Then he watched the economy come roaring back in his part of Michigan.
Gaither just bought a new car and, for the first time, he is saving up to buy a house. His mom, a postal worker, recently got a long-deserved raise. His high school classmates from Macomb County, some of whom were swept up in the opioid epidemic, are doing better and getting work, which Gaither attributes to the combination of a crackdown by local officials on “pills” and the uptick under the Trump economy.
At a time when unemployment is near historic lows and the economy is flourishing, the 2020 election could turn on the question of whether Americans turned off by Trump’s racist and xenophobic rhetoric will give him a pass because they and their loved ones are doing better financially. Places like Macomb County outside Detroit, where CNN will host the second Democratic presidential debates on Tuesday and Wednesday, could serve as a useful barometer for whether Trump can once again sweep Midwestern states like Michigan and Wisconsin, which delivered him a victory in 2016.
Macomb County is ground zero for that test — the spiritual home of the mercurial “Reagan Democrats” and a place where dozens of blue precincts flipped to red in 2016. Despite the mixed economic picture here and across the state, in more than two-dozen interviews with Democrats, Republicans and independents, most expressed optimism about the economy and there was little indication that average people are feeling a slowdown. Some Democrats had concerns about what they view as the far-left agenda of many of the Democratic presidential candidates, compared with the President’s focus on economic policies that he believes will boost growth.
Gaither, who inspects goods like steel and aluminum before they are shipped overseas, is working seven days a week and can barely keep up with the demand for his services. That economic confidence has altered his opinion of Trump, leading him to brush off some of the controversies over Trump’s race-baiting and anti-immigrant statements.
“These companies are willing to pay double, triple,” the 30-year-old said during a recent interview outside a Home Depot in his hometown of Warren. “We can’t hire enough people … (Trump) just cut the red tape. It doesn’t exist anymore.”
Like many other voters here in Macomb County, which is 81% white — Gaither, an independent, shrugged off the recent controversy over Trump’s suggestion that four minority congresswomen should “go back and help fix the totally broken and crime infested places from which they came.”
Gaither underscored that he doesn’t agree with everything Trump says. But “I’ll take progress over a few shitty words that are said here and there,” Gaither said. “The guy says stupid things, but as long as things are going good, I could give two shits.”
“Until he says a literal N-word or something like that. Then yeah, I might be pissed, but that is beyond irrelevant to me,” said Gaither, who is white, referring to the uproar over the President’s comments about the congresswomen.
A mixed picture in Macomb
This is the economic picture that is fueling voters’ semi-positive feelings about Trump, or at least their current willingness to overlook the aspects of his behavior that bother them.
An analysis of employment data by the Brooking Institution’s Mark Muro showed that while overall employment is growing slower in Michigan than the nation — 1% versus 1.5% across America — it ticked up by a tenth of a percent last year.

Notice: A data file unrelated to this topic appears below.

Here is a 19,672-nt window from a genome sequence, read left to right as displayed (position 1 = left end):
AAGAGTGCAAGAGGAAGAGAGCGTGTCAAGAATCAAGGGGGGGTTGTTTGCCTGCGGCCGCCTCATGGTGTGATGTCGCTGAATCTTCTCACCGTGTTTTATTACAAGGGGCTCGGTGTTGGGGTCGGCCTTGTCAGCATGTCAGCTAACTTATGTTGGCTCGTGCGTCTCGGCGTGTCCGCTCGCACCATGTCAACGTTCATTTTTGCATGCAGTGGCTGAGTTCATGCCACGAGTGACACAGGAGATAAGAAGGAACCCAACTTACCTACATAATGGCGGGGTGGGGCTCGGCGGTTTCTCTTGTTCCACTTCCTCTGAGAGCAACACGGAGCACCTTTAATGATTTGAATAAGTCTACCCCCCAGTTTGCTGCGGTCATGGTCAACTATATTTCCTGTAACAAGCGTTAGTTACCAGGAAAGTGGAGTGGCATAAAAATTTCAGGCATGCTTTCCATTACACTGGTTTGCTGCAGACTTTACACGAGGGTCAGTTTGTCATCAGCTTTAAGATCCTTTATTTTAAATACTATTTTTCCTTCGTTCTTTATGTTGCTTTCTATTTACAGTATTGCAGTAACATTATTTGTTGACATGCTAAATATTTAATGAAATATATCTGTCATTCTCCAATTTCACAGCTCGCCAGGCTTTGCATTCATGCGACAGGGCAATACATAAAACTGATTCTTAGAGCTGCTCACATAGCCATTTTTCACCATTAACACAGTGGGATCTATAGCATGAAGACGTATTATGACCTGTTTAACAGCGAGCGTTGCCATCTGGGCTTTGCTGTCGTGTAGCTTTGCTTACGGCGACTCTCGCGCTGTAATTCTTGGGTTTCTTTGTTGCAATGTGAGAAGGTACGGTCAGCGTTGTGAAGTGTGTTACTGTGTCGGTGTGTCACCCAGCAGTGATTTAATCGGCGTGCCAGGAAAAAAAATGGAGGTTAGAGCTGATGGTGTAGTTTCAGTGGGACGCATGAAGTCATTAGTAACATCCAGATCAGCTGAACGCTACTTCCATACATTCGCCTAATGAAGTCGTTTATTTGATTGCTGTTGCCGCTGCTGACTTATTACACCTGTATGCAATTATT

Manufacturing is a key industry here but not the only one. In a year when manufacturing grew by 2.1% nationwide, that sector actually lost ground in Michigan year over year after Trump was elected (a contrast with Pennsylvania and Wisconsin, where Muro’s analysis found that it grew).
The current economic picture in Macomb County is mixed. Muro notes that as auto growth slows in Michigan, employment growth could once again turn negative. A decades-old General Motors transmission plant in Warren will close this year, even as the company keeps its transmission factory in Mexico open. (GM also said it would close the nearby Detroit-Hamtramck plant in Wayne County).
On the flip side — in moves Trump has highlighted in tweets — Fiat Chrysler vowed in 2018 to shift production of Ram trucks from Mexico to the company’s Warren Truck Assembly Plant by 2020 with a $1 billion investment in that plant, and a $1.5 billion investment in the nearby Sterling Heights Assembly Plant.
Trump’s approval rating nationwide has been steady over the past two years — but it is clearly bolstered by the perception that the economy is good. That could change if economic growth slows over the next 15 months, before the election.
Wary of Democrats going too far to the left
Some voters here think the Democratic presidential candidates are focusing on the wrong ideas.
In interviews with CNN, Democratic voters expressed dismay that the field of candidates showed near universal agreement on giving health care to undocumented immigrants at a time when the country has so many unmet infrastructure needs.
In this labor stronghold, a number of Democrats also said in interviews that they don’t like the push by 2020 candidates for the single-payer “Medicare for-All” proposal, because they worry that moving all Americans into one system would deplete the quality of Medicare. As 73-year-old Macomb County independent Ray Shields put it: He doesn’t want politicians “fooling with Medicare and all that good stuff.”